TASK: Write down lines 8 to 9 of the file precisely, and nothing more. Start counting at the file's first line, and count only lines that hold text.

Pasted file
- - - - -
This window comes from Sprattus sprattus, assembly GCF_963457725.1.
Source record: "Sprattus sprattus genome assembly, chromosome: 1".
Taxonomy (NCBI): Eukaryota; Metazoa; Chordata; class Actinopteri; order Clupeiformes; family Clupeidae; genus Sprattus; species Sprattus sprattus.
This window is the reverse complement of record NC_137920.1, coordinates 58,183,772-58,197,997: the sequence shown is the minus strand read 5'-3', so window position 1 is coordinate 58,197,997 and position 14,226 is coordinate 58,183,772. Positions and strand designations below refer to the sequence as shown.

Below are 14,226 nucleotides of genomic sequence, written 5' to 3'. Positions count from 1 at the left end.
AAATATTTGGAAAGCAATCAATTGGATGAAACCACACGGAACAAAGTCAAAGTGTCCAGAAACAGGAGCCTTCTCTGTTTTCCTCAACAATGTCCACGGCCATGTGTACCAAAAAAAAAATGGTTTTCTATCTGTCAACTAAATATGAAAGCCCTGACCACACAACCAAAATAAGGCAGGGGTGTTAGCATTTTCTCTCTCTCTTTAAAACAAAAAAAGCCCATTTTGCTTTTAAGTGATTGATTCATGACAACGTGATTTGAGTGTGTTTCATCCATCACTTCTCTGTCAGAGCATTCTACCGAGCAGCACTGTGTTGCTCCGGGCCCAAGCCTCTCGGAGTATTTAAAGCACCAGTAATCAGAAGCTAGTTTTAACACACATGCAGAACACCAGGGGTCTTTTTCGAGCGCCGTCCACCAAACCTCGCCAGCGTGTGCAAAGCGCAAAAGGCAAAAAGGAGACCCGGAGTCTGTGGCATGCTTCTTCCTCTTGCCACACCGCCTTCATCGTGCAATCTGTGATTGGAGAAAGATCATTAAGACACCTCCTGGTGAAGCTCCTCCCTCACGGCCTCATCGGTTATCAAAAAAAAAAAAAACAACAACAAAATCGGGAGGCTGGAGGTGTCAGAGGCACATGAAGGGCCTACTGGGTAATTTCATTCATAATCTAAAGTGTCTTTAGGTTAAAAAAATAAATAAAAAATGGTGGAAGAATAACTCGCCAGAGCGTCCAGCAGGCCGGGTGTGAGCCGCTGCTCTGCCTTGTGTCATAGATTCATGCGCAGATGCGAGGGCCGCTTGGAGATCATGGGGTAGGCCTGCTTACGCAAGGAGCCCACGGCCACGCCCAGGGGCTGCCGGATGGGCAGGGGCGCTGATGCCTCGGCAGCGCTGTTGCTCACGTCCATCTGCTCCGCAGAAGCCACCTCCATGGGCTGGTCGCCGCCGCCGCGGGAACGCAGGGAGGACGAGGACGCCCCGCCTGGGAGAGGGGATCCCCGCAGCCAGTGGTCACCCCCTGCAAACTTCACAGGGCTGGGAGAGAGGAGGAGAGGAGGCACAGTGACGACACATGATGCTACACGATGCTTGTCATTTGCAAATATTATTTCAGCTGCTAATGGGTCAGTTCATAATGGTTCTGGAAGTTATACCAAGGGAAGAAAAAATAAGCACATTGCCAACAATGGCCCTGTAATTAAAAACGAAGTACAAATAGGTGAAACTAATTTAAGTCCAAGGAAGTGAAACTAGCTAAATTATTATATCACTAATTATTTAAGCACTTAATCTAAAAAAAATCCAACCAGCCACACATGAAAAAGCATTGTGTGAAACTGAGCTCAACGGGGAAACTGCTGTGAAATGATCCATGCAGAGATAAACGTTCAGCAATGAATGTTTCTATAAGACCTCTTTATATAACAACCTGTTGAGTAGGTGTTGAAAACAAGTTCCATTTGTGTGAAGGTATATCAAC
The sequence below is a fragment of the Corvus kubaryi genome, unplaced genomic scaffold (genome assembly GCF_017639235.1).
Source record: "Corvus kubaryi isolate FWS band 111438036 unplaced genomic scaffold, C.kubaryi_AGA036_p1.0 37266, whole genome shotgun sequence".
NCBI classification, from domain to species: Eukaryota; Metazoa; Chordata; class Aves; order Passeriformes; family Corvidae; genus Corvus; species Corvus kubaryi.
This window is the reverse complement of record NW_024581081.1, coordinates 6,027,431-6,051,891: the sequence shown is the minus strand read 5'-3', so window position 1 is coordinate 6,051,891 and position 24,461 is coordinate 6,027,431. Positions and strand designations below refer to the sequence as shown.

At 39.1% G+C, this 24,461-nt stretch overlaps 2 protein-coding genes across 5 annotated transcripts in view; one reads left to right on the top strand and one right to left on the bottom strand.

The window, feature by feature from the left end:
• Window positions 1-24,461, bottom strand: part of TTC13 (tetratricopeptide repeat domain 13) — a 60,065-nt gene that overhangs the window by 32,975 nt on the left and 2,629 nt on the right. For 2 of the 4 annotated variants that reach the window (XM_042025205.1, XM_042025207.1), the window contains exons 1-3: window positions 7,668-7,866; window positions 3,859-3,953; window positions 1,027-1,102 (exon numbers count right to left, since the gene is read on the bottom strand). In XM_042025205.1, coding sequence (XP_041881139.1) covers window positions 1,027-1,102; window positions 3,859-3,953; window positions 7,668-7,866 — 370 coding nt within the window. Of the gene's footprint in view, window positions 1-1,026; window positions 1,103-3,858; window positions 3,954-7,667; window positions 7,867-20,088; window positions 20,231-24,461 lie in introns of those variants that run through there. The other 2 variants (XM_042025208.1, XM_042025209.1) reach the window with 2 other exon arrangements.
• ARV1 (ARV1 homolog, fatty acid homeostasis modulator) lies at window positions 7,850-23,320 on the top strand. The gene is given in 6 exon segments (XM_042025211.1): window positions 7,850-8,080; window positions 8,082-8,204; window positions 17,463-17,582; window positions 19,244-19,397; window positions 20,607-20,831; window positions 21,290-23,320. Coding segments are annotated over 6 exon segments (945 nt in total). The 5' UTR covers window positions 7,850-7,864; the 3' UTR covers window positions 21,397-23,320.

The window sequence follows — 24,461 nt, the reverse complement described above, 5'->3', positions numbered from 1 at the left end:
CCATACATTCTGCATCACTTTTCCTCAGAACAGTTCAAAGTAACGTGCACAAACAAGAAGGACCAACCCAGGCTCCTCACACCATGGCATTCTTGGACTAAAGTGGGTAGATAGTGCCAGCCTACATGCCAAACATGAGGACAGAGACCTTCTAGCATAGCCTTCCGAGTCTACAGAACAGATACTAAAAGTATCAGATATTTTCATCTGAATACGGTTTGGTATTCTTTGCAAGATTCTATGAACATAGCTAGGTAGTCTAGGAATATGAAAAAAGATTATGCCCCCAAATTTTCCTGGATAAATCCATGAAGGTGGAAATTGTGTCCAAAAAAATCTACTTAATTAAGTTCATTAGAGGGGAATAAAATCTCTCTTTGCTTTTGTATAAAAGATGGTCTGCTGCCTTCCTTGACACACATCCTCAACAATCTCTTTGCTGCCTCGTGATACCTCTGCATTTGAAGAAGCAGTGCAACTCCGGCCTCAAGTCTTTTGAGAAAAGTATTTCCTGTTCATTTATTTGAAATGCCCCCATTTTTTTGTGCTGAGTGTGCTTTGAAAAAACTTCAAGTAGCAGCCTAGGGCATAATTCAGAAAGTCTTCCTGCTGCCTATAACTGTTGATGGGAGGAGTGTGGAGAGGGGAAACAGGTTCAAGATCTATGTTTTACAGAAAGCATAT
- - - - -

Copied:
Source record: "Corvus kubaryi isolate FWS band 111438036 unplaced genomic scaffold, C.kubaryi_AGA036_p1.0 37266, whole genome shotgun sequence".
NCBI classification, from domain to species: Eukaryota; Metazoa; Chordata; class Aves; order Passeriformes; family Corvidae; genus Corvus; species Corvus kubaryi.